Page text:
Okay, time for a pop quiz. Who said this: “Money is a shelter.”
If you think it’s Bernie Madoff or an infamous hedge fund manager, guess again, because it’s Solomon! (Ecclesiastes 7:12)
Shelters protect us from the howling wind and the blazing sun. When money is a shelter, it can be used to shield us from homelessness and starvation. That’s a good thing!
But money’s shelter has obvious limits.
If money is a person’s only shelter, then what significance is left once the money dries up or when we’re called into eternity? Solomon asked this same question when he took inventory of everything he had. His answer: “Everything was meaningless, a chasing after the wind.” (Ecclesiastes 2:11, NIV)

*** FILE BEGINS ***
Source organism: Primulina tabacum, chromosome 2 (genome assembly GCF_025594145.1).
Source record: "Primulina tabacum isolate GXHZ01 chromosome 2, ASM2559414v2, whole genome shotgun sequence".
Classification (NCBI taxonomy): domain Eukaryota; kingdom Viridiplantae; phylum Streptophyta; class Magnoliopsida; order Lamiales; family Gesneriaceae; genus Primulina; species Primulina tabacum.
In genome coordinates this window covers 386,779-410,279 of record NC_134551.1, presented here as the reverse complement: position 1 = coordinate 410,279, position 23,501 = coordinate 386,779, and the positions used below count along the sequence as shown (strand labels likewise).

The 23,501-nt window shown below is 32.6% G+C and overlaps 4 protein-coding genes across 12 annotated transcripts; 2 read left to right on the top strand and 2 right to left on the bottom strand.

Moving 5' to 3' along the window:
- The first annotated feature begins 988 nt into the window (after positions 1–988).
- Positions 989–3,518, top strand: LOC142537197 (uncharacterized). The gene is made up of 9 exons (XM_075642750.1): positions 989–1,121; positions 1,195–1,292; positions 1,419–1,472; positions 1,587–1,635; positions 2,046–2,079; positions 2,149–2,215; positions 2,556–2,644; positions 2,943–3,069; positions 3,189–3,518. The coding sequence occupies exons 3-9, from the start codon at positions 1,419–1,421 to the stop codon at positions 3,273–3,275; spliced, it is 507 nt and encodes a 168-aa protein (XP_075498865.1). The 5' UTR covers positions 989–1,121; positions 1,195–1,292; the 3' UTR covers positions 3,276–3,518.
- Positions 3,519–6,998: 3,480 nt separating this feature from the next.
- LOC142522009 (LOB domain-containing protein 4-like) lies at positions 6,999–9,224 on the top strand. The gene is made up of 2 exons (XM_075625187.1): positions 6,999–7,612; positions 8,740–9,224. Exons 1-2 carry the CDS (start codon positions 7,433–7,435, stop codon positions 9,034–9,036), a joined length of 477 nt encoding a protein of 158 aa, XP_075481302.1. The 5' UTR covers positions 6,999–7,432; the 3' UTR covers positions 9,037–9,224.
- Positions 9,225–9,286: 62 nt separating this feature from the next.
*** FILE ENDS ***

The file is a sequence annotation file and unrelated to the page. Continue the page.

So, what’s a better shelter than money? Try wisdom. Solomon pitted his money against wisdom and learned it wasn’t even a contest. “The advantage of knowledge is this,” he said. “Wisdom preserves those who have it.” (Ecclesiastes 7:12, NIV)
Wisdom’s shelter extends beyond the grave, bridging the span between now and eternity. There’s no difference between what’s meaningful now because of wisdom and what will be meaningful in glory. Whatever gap used to exist between life and death gets erased.
If you’re thinking this sounds like Jesus, you’re on the right track. Who can undo dying and death’s effects better than the resurrected Christ? Who else has a life that reaches from heaven to earth, and then back again?
The Apostle Paul puts it plainly: “Jesus has become for us wisdom from God.” (1 Corinthians 1:30, NIV) In His name, whatever is meaningless and hopeless about your living, find cover in Him.
Even if your money runs out, Jesus’ shelter never will.